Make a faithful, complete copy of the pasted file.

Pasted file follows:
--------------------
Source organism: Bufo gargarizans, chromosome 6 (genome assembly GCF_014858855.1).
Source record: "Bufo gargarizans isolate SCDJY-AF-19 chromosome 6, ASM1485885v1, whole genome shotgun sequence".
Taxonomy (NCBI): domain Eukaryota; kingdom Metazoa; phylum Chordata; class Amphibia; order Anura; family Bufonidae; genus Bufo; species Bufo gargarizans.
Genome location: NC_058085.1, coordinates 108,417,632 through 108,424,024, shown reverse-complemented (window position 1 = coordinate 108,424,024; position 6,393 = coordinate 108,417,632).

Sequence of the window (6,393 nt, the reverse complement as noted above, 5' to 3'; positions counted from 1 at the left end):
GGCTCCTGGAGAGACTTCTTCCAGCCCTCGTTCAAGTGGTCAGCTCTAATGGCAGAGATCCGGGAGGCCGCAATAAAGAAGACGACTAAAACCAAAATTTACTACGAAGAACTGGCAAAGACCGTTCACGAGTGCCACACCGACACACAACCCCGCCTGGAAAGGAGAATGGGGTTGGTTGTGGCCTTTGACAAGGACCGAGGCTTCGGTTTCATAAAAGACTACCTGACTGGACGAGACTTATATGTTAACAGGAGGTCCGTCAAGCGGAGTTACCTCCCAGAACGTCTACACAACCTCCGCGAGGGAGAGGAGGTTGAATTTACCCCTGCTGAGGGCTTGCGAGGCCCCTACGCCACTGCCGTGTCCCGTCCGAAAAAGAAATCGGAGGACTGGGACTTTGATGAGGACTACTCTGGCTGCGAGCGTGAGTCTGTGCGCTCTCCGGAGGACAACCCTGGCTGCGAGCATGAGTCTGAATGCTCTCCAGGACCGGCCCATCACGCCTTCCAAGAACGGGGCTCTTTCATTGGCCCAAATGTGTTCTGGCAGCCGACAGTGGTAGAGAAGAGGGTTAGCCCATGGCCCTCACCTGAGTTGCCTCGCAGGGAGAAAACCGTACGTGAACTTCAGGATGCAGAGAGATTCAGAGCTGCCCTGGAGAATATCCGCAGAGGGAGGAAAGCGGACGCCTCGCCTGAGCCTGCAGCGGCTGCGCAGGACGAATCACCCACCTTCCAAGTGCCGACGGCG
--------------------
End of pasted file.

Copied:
Source organism: Bufo gargarizans, chromosome 6 (genome assembly GCF_014858855.1).
Source record: "Bufo gargarizans isolate SCDJY-AF-19 chromosome 6, ASM1485885v1, whole genome shotgun sequence".
Taxonomy (NCBI): domain Eukaryota; kingdom Metazoa; phylum Chordata; class Amphibia; order Anura; family Bufonidae; genus Bufo; species Bufo gargarizans.
Genome location: NC_058085.1, coordinates 108,417,632 through 108,424,024, shown reverse-complemented (window position 1 = coordinate 108,424,024; position 6,393 = coordinate 108,417,632).

Sequence of the window (6,393 nt, the reverse complement as noted above, 5' to 3'; positions counted from 1 at the left end):
GGCTCCTGGAGAGACTTCTTCCAGCCCTCGTTCAAGTGGTCAGCTCTAATGGCAGAGATCCGGGAGGCCGCAATAAAGAAGACGACTAAAACCAAAATTTACTACGAAGAACTGGCAAAGACCGTTCACGAGTGCCACACCGACACACAACCCCGCCTGGAAAGGAGAATGGGGTTGGTTGTGGCCTTTGACAAGGACCGAGGCTTCGGTTTCATAAAAGACTACCTGACTGGACGAGACTTATATGTTAACAGGAGGTCCGTCAAGCGGAGTTACCTCCCAGAACGTCTACACAACCTCCGCGAGGGAGAGGAGGTTGAATTTACCCCTGCTGAGGGCTTGCGAGGCCCCTACGCCACTGCCGTGTCCCGTCCGAAAAAGAAATCGGAGGACTGGGACTTTGATGAGGACTACTCTGGCTGCGAGCGTGAGTCTGTGCGCTCTCCGGAGGACAACCCTGGCTGCGAGCATGAGTCTGAATGCTCTCCAGGACCGGCCCATCACGCCTTCCAAGAACGGGGCTCTTTCATTGGCCCAAATGTGTTCTGGCAGCCGACAGTGGTAGAGAAGAGGGTTAGCCCATGGCCCTCACCTGAGTTGCCTCGCAGGGAGAAAACCGTACGTGAACTTCAGGATGCAGAGAGATTCAGAGCTGCCCTGGAGAATATCCGCAGAGGGAGGAAAGCGGACGCCTCGCCTGAGCCTGCAGCGGCTGCGCAGGACGAATCACCCACCTTCCAAGTGCCGACGGCG